On December 12th, 2014, IICPSD organized a panel titled “Islamic Finance, Broadening its Positive Social Impact in Global Development Agenda” at the fifth Bosphorus Summit. The panel was moderated by Gulcin Salingan, the Deputy Director of IICPSD, and aimed to elaborate on the potential of Islamic finance for contributing to the global development agenda. The panel was inaugurated by the keynote speaker, Sir Iqbal Sacranie OBE, Founding Secretary General of the Muslim Council of Britain. He emphasized the ethical bases of Islamic finance in generating fair and equitable transactions. Sir Iqbal also addressed the evolution of Islamic finance in the UK and the recent role of the UK and London in particular as an Islamic finance gateway to Europe.
Khalid Abdulla Janahi, the Group Chief Executive of Dar Al-Maal Al-Islami Trust, emphasized the significant need to develop and revisit Islamic finance institutions (IFIs) such as Islamic Finance Services Board (IFSB) and Accounting and Auditing Organization for Islamic Financial Institutions (AAOIFI). He acknowledged UK’s successful experience in Islamic Finance. In understanding the context of Islamic finance in development, Dr. Sayd Farook, the Global Head Islamic Capital Markets of Thomson Reuters, considered two fundamental issues: demographic characteristics of the Islamic world and the regulatory constraints. Dr. Farook predicted an increasing demand for Islamic finance and higher engagement in impact investing. He also tapped on the importance of integrating crowdfunding in Islamic finance.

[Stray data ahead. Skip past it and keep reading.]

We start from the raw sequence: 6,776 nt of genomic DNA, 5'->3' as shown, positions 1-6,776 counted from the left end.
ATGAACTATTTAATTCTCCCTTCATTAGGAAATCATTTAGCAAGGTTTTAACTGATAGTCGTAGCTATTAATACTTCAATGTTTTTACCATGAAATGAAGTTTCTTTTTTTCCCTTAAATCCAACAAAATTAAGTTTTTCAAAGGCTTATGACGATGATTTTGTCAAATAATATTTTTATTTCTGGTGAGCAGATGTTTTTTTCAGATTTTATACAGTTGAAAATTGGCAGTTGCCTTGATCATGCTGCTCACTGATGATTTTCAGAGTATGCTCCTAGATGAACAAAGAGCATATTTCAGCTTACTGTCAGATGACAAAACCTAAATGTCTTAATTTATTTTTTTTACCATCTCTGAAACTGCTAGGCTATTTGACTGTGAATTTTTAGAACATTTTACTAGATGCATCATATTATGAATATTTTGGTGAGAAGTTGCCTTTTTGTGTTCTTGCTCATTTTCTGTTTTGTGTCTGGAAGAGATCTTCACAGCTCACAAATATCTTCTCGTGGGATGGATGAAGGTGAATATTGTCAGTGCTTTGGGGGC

Additionally, Khalid Yousaf, the Director of Islamic Finance Advisory Services of KPMG, discoursed on the growth of Islamic finance, Islamic banking, and Sukuk markets. He highlighted the importance of standardization in Islamic finance and the liquidity management challenge faced by IFIs. Razi Pahlevi Abdul Aziz, the CEO of Amanie Nexus, mentioned four main areas for a comprehensive approach towards the application of Islamic finance: the financial system, stakeholders, interaction policy with global markets, and architecture and roadmap. IICPSD Technical Specialist Gokhan Dikmener addressed the opportunities for bridging Islamic finance and impact investing to prioritize human development and create synergies between the two complementary areas. Mr. Dikmener pointed out the similarities of the two sectors at the operational level, in terms of ethical considerations and liquidity challenges, as well as the differences, such as the existing reporting requirements for impact investing that could be potentially implemented for Islamic finance as well.
The panel was concluded by a session of questions and answers, emphasizing the need for developing Islamic financial infrastructure, enhancing competition and meeting market demand for Islamic financial products.